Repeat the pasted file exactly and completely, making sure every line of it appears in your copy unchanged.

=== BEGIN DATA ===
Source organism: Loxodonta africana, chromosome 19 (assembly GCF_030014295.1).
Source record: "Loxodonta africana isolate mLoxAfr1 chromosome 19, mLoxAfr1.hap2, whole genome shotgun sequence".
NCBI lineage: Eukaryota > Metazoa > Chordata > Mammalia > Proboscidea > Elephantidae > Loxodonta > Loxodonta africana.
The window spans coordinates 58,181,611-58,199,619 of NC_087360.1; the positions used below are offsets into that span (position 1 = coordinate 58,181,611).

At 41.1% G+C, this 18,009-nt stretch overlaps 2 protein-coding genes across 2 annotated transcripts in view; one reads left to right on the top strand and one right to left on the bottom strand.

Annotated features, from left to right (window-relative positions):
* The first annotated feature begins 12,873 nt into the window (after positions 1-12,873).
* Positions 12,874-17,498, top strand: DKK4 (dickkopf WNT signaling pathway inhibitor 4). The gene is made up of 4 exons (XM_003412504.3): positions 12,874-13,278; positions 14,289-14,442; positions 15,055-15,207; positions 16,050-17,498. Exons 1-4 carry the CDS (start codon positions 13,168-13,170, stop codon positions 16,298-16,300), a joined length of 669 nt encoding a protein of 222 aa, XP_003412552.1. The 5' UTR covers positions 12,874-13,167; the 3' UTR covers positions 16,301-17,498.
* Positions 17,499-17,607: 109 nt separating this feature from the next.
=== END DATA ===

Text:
Source organism: Loxodonta africana, chromosome 19 (assembly GCF_030014295.1).
Source record: "Loxodonta africana isolate mLoxAfr1 chromosome 19, mLoxAfr1.hap2, whole genome shotgun sequence".
NCBI lineage: Eukaryota > Metazoa > Chordata > Mammalia > Proboscidea > Elephantidae > Loxodonta > Loxodonta africana.
The window spans coordinates 58,181,611-58,199,619 of NC_087360.1; the positions used below are offsets into that span (position 1 = coordinate 58,181,611).

At 41.1% G+C, this 18,009-nt stretch overlaps 2 protein-coding genes across 2 annotated transcripts in view; one reads left to right on the top strand and one right to left on the bottom strand.

Annotated features, from left to right (window-relative positions):
* The first annotated feature begins 12,873 nt into the window (after positions 1-12,873).
* Positions 12,874-17,498, top strand: DKK4 (dickkopf WNT signaling pathway inhibitor 4). The gene is made up of 4 exons (XM_003412504.3): positions 12,874-13,278; positions 14,289-14,442; positions 15,055-15,207; positions 16,050-17,498. Exons 1-4 carry the CDS (start codon positions 13,168-13,170, stop codon positions 16,298-16,300), a joined length of 669 nt encoding a protein of 222 aa, XP_003412552.1. The 5' UTR covers positions 12,874-13,167; the 3' UTR covers positions 16,301-17,498.
* Positions 17,499-17,607: 109 nt separating this feature from the next.